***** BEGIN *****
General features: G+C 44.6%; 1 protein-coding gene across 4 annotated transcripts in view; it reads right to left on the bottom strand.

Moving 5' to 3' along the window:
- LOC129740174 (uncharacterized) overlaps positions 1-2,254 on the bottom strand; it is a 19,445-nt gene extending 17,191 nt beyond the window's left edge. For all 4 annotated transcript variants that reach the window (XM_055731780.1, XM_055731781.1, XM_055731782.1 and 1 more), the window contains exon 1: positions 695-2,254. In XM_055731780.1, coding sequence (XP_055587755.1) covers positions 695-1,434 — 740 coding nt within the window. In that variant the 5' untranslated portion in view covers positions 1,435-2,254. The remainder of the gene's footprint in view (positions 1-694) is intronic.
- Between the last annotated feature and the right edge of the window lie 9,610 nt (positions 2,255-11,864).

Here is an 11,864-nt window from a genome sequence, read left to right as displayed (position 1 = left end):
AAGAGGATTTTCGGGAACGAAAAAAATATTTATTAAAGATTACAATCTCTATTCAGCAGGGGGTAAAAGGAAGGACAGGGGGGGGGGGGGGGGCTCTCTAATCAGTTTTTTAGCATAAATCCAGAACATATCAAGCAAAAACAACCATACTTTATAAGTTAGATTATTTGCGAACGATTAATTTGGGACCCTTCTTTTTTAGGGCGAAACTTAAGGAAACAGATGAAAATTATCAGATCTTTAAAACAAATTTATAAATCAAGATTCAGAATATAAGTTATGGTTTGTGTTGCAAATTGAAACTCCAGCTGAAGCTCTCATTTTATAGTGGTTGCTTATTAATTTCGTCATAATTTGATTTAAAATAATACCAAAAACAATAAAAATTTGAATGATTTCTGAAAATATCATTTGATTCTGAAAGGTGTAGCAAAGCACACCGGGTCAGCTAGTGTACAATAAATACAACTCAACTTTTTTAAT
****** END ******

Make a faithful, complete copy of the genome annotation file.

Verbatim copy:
General features: G+C 44.6%; 1 protein-coding gene across 4 annotated transcripts in view; it reads right to left on the bottom strand.

Moving 5' to 3' along the window:
- LOC129740174 (uncharacterized) overlaps positions 1-2,254 on the bottom strand; it is a 19,445-nt gene extending 17,191 nt beyond the window's left edge. For all 4 annotated transcript variants that reach the window (XM_055731780.1, XM_055731781.1, XM_055731782.1 and 1 more), the window contains exon 1: positions 695-2,254. In XM_055731780.1, coding sequence (XP_055587755.1) covers positions 695-1,434 — 740 coding nt within the window. In that variant the 5' untranslated portion in view covers positions 1,435-2,254. The remainder of the gene's footprint in view (positions 1-694) is intronic.
- Between the last annotated feature and the right edge of the window lie 9,610 nt (positions 2,255-11,864).

Here is an 11,864-nt window from a genome sequence, read left to right as displayed (position 1 = left end):
AAGAGGATTTTCGGGAACGAAAAAAATATTTATTAAAGATTACAATCTCTATTCAGCAGGGGGTAAAAGGAAGGACAGGGGGGGGGGGGGGGGCTCTCTAATCAGTTTTTTAGCATAAATCCAGAACATATCAAGCAAAAACAACCATACTTTATAAGTTAGATTATTTGCGAACGATTAATTTGGGACCCTTCTTTTTTAGGGCGAAACTTAAGGAAACAGATGAAAATTATCAGATCTTTAAAACAAATTTATAAATCAAGATTCAGAATATAAGTTATGGTTTGTGTTGCAAATTGAAACTCCAGCTGAAGCTCTCATTTTATAGTGGTTGCTTATTAATTTCGTCATAATTTGATTTAAAATAATACCAAAAACAATAAAAATTTGAATGATTTCTGAAAATATCATTTGATTCTGAAAGGTGTAGCAAAGCACACCGGGTCAGCTAGTGTACAATAAATACAACTCAACTTTTTTAAT